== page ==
DA: The Internet is a wonderful tool for an artist. Many professional artists have blogs on which they talk about their creation processes. Two really good ones are The Self-Absorbing Man by Paolo Rivera who is an artist for Marvel and Temple of the Seven Golden Camels by Mark Kennedy who is a story board artist. These both have a lot of good information. Also, I was surprised at how helpful Twitter can be. There are a lot of artists you can follow that often post works in progress and helpful tips. Twitter, along with some other social networking sites such as Deviant Art and Facebook, helps you get your work out to a lot of people. There are also tons of instructional books on how to draw. I have one called Figure Drawing for All It’s Worth by Andrew Loomis which was originally published in 1943.
Part 3: Michigan Comics Collective
MP: How did the Michigan Comics Collective come about?
DA: I would say it all started with a man by the name of Travis McIntire. From what I understand, he approached the owner of the comic shop that I frequent, and they talked about getting some people together to put together a book of short stories. Stephen, the owner of Coy’s Comics, invited me to the first meeting. He said some fellows are getting together to try to put together this book, and I thought that was a great idea and was very flattered that he thought of me. I had no idea how big this thing was going to be. There were five of us at the meeting, and it was decided that we should try to get the word out and see if we can get some other people involved. It just snowballed from there. It’s almost become an entity of its own, and now we couldn’t stop it if we tried. This group has blown up, and we don’t even have our first anthology out yet.
MP: Currently, the Kickstarter campaign for your first anthology is fully funded with more than 20 days to go. Congratulations. What can we expect to see as a result and what can backers get if they jump on the bandwagon?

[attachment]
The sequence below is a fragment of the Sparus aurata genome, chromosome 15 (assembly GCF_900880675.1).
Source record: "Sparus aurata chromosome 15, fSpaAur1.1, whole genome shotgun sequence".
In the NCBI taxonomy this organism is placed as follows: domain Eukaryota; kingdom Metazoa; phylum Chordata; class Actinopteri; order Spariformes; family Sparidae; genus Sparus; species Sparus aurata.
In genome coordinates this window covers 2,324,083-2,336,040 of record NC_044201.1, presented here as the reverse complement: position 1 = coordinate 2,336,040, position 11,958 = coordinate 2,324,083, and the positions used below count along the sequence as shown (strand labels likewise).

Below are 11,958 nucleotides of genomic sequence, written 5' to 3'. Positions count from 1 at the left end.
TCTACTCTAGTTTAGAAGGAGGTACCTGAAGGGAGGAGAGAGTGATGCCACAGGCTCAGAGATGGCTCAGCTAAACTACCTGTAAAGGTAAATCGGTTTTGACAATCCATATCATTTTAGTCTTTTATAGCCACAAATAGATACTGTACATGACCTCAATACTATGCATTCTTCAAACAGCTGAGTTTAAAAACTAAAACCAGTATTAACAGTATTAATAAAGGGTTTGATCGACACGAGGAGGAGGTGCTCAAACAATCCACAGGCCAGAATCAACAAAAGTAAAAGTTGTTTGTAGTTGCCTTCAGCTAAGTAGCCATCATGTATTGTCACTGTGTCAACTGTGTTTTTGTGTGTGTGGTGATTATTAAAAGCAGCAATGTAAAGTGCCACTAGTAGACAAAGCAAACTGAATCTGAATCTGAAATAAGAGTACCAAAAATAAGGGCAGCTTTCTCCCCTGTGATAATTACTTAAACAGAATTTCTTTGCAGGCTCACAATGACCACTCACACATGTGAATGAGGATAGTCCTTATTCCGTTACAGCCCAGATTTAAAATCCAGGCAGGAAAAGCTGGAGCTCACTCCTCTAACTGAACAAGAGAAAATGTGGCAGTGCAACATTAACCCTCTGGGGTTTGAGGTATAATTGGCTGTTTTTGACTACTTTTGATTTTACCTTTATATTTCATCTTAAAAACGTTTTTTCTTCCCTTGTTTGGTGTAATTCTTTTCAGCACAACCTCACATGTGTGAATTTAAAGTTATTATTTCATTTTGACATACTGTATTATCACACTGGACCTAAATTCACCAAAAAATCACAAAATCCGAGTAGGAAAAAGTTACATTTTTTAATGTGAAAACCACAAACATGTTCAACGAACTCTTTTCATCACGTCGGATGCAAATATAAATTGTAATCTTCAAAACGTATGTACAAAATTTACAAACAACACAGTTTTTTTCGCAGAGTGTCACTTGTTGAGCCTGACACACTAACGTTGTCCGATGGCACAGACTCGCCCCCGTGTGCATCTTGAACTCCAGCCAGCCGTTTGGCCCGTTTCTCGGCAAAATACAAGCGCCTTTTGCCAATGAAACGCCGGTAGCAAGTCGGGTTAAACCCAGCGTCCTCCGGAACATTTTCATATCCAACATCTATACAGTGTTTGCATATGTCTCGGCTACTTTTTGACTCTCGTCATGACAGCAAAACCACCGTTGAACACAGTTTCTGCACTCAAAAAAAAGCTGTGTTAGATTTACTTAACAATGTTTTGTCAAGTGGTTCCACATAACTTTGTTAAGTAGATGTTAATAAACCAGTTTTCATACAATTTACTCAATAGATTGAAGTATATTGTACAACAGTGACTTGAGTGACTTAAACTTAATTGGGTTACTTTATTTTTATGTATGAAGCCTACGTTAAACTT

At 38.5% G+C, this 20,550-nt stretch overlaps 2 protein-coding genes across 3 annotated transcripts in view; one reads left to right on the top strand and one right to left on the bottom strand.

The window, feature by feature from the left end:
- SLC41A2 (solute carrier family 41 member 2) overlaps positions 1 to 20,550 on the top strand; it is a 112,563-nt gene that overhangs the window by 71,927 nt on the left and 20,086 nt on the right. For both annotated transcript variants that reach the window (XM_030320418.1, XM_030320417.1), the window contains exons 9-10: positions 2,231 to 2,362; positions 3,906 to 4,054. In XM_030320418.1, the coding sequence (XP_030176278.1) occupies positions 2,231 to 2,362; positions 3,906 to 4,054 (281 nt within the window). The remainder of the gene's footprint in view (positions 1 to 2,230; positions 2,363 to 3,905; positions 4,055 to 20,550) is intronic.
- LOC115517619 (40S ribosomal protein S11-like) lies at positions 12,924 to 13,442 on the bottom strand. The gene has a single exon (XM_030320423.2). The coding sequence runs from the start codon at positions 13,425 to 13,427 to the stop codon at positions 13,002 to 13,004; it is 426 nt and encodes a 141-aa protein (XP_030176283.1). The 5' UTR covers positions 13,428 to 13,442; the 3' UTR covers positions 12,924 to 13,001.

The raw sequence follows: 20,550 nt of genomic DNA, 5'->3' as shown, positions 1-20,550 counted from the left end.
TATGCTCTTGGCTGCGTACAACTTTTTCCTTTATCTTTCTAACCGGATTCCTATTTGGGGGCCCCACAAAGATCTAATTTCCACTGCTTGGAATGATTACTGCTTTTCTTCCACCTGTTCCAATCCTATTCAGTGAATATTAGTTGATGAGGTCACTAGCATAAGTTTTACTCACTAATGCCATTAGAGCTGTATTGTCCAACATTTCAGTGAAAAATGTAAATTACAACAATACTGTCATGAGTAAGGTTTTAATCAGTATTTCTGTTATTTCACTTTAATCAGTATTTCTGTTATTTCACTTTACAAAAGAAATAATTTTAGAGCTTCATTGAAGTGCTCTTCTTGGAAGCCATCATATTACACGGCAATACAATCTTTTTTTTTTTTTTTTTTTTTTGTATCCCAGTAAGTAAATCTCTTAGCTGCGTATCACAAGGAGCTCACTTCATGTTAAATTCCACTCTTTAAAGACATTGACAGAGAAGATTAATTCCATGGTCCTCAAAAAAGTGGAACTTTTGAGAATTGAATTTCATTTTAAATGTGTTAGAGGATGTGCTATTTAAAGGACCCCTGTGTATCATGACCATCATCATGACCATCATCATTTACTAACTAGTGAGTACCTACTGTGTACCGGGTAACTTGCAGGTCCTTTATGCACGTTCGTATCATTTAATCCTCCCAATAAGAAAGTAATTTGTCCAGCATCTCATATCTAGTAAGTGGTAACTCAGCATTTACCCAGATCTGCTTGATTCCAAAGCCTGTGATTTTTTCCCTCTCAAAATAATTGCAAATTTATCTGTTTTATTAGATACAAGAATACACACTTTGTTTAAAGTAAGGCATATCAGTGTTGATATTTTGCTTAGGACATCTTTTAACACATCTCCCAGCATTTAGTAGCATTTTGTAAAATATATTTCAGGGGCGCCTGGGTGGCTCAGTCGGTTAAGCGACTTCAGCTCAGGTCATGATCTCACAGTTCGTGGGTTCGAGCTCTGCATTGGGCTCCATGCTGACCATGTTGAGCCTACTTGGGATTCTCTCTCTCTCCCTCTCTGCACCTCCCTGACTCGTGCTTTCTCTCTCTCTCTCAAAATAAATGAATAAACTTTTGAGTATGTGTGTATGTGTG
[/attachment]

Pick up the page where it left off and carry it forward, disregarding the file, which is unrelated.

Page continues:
DA: The finished product is a book of twelve short stories, around eight to ten pages each, all done by Michigan artists and writers who collaborated to make something new and fresh and totally professional. Some of the rewards we have are sketch cards, sketch covers, or 11″x17″ drawings of characters of the backer’s choosing, an annotated script from one of the stories, an “All Character” 14″x17″ sketch print including sketches from all of our artists, and your likeness included in our next anthology. And we’ll sign the book for you. We want to have an anthology every year. In fact, we already began production on the second one, and we’re still taking submissions for stories. The more people that get involved the more we can get done, so if we have enough help, maybe we can get two or three anthologies out a year.
MP: If someone wants to get involved, what should they do?
DA: Anyone who wants to make comics or is interested in helping us spread the word can go to the website or the Facebook page and contact the group. Or email email@example.com and say, “I want to make comics!” The Michigan Comics Collective is also on Twitter @MiComicCollect. We can find something for anybody whether it’s penciling, writing, inking, coloring, or lettering. We will find something for you to do. It would be helpful to show some art or a story that you’ve done so we know what you can do and what your style is to hook you up appropriately.
Part 4: Michigan
MP: If you won the lottery, would you move to a different area of Michigan?
DA: I would move to either Grand Rapids or Detroit. They both have great art communities and events. Detroit has comic book conventions, and Grand Rapids has ArtPrize. Plus, they both have great museums.
MP: Do you think the Upper Peninsula should be its own state?
DA: I love having the UP as a part of Michigan. The scenery is quite amazing, and one of our artists lives up there, so we need him to remain a Michigander.